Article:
I am Kozaisho: Fifth daughter, Woman-For-Play, teller of stories, lover, wife and Flower Samurai. In the rich, dazzling, brutal world of twelfth century Japan, one young girl begins her epic journey, from the warmth of family to the Village of Outcasts. Marked out by an auspicious omen, she is trained in the ancient warrior arts of the samurai. But it is through the power of storytelling that she learns to fight her fate, twisting her life onto a path even she could not have imagined...
©2012 Barbara Lazar (P)2013 Headline Digital
I was disappointed with this book. I was excited at the prospect of listening to another story set in historical Japan and being transported to a different time and place after listening to the excellent "The Thousand Autumns of Jacob de Zoet", but this book doesn't compare. The story is one dimensional, and everything is spelled out - the author doesn't let you work out what the protagonist's emotions are, she just tells you. I found I really didn't care about what was happening to Kozaisho - I wasn't engaged at all. So while it describes Japanese society at that time, and is interesting from that respect, it is not a "page turner".
T HAVE LOVED ALL KINDS OF HISTORY BOOKS, FOR AS LONG AS I CAN REMEMBER. I'VE ALWAYS BEEN AN AVID READER, I'M SO GLAD TO HAVE AUDIO BOOKS.
Anyone who has studied Japanese history will enjoy this book. It is set before, and concludes towards the end of the Genpei war. This was the war that saw the samurai rise to the governance of Japan. It’s a poignant story that accurately depicts life in Japan at the time.
I will be highly unlikely to read another book by Barbara Lazar, although Meg Kuboto was a good narrator.
I've never come across another book quite like it, so no.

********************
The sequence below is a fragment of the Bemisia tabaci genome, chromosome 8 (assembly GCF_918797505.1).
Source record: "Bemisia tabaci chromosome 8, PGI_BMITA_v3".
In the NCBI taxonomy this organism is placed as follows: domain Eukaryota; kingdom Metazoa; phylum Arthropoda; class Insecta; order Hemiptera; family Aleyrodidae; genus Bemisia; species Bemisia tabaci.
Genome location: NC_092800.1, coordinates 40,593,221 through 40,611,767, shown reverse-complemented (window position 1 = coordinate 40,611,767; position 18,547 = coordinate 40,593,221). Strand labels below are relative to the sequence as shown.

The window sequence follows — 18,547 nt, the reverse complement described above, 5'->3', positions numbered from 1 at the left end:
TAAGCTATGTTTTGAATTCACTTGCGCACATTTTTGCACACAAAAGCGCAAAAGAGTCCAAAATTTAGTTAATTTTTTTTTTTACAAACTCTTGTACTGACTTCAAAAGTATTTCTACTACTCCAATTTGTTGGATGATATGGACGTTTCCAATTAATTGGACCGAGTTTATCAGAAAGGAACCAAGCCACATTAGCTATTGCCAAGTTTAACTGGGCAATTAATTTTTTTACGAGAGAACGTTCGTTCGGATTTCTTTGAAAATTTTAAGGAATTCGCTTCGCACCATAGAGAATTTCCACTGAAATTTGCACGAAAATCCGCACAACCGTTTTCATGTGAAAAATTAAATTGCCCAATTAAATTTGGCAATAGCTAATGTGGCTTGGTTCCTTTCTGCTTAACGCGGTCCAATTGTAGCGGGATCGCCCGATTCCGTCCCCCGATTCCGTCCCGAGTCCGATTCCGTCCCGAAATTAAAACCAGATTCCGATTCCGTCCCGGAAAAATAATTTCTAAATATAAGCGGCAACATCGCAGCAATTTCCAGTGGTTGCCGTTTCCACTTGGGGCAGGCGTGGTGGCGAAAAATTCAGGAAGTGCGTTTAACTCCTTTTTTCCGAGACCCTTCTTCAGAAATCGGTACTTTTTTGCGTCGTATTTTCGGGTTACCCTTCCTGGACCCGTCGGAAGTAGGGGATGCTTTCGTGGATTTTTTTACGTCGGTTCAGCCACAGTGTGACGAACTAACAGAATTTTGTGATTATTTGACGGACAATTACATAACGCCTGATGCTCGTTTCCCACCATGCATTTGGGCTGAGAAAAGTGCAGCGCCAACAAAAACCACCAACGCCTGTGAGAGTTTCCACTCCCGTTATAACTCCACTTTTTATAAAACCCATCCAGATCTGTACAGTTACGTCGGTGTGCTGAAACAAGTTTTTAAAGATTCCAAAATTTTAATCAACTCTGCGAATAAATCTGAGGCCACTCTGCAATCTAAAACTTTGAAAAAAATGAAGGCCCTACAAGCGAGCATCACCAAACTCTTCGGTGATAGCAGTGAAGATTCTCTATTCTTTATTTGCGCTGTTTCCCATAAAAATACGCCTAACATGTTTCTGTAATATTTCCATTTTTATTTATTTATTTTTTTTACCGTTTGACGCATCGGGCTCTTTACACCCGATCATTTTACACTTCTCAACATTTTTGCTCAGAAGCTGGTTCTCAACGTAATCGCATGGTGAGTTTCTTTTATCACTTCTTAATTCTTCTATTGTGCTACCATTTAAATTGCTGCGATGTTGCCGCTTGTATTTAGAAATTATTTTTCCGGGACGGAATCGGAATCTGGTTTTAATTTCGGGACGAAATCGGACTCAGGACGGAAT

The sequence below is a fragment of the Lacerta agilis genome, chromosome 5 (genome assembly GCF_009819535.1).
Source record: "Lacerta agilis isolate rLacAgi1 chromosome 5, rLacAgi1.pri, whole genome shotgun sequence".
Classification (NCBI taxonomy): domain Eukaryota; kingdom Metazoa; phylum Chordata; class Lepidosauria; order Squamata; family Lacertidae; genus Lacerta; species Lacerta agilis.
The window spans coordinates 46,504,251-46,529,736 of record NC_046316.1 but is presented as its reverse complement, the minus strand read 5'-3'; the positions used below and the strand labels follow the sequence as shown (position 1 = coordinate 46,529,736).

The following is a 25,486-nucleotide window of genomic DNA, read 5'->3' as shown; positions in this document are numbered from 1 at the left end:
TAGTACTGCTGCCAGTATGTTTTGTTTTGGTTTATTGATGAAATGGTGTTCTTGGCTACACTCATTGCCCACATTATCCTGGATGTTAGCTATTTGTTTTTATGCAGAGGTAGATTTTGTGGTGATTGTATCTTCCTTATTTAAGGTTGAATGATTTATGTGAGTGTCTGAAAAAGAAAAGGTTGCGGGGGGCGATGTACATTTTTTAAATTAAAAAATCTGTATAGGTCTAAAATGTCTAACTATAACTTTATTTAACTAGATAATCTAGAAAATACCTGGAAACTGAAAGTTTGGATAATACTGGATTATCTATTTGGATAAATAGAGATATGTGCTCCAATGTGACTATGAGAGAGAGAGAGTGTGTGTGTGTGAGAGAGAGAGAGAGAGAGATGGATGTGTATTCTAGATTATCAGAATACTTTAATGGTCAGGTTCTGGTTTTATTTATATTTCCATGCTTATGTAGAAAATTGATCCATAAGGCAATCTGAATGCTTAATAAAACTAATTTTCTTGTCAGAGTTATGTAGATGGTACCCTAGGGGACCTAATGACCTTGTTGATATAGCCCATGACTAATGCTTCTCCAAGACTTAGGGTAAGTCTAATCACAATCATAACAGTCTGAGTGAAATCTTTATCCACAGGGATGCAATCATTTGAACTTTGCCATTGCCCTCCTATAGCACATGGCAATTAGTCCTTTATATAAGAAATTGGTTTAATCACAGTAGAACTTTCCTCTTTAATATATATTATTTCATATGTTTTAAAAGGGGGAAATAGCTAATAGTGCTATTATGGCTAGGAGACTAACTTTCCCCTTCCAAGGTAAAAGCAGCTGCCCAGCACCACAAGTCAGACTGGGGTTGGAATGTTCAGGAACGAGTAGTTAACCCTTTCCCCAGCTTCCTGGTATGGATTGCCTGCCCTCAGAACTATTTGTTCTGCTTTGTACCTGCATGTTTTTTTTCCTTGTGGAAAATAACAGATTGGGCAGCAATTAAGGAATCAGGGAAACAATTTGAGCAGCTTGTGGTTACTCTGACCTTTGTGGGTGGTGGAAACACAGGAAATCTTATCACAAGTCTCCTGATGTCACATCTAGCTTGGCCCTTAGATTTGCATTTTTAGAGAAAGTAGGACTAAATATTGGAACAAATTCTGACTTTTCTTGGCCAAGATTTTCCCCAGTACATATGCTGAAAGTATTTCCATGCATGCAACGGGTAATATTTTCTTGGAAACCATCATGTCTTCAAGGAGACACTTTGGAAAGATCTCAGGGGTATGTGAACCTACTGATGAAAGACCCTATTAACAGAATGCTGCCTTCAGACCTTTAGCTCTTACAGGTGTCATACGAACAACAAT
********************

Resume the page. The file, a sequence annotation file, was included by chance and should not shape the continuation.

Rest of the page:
There was nothing wrong with the narration. It was very good.
Disgust, followed by disappointment with the author for such an enduring torrent of child abuse. You can't give it a pretty title and pretend it's a fairy tale. It's not. It's unrelentingly grim.
First of all a child is sold into slavery by her own family and becomes subject to physical torture and neglect. Later she is forced into child prostitution and then she begins a (graphic) sexual relationship with another child who has suffered the same. In the middle of all this she receives training to become a samurai. The samurai bits were quite good and were the reason I continued as long as I did, but I gave up after a few hours. I had hoped it would get better. It started off quite well, but... no, you can't make a fairy tale out of child abuse. I don't think Barbara Lazar has experienced child abuse, or knows anyone who has. If she had, she wouldn't have written this book, in my opinion. If this is a reflection of Japan at the time then it is a reflection of an utterly sadistic, cruel culture. Why anyone would find it interesting or entertaining is beyond me.
A person of many interests starting from history, religion and education, to IT, cooking and books in all their old and recently born forms.
The atmosphere and well researched environment.
The relationship betweeh Kisaisho and Michimori. The revenge, which I actually waited for. And the final.
Pronounciation and better authenticity.
I enjoyed the story itself. It allows a peep into old Japan and its customs, into relationships and into different classes, although this is mostly superficial. The story tells of a poor girl's struggles through life, her successfull efforts to gain better position, her love and her loss. The final leaves me in somewhat mixed feelings, but at the end of the day and viewed from the point of the main character, this is an understandable ending.
I will not listen to this again. Although it was nice, once is enough.
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